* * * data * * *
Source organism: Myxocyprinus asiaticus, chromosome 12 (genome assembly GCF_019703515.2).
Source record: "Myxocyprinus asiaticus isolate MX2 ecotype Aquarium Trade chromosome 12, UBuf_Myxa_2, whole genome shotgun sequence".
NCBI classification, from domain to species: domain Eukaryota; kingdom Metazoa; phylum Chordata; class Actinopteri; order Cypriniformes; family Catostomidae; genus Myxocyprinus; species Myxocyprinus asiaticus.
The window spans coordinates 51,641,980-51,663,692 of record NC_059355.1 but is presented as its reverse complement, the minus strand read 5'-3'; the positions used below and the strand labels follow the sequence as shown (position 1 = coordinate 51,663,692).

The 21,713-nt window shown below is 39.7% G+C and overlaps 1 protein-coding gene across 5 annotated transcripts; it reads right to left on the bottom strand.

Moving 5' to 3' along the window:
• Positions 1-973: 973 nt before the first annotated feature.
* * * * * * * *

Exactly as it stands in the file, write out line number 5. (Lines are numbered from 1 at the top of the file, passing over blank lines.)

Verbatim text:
The 21,713-nt window shown below is 39.7% G+C and overlaps 1 protein-coding gene across 5 annotated transcripts; it reads right to left on the bottom strand.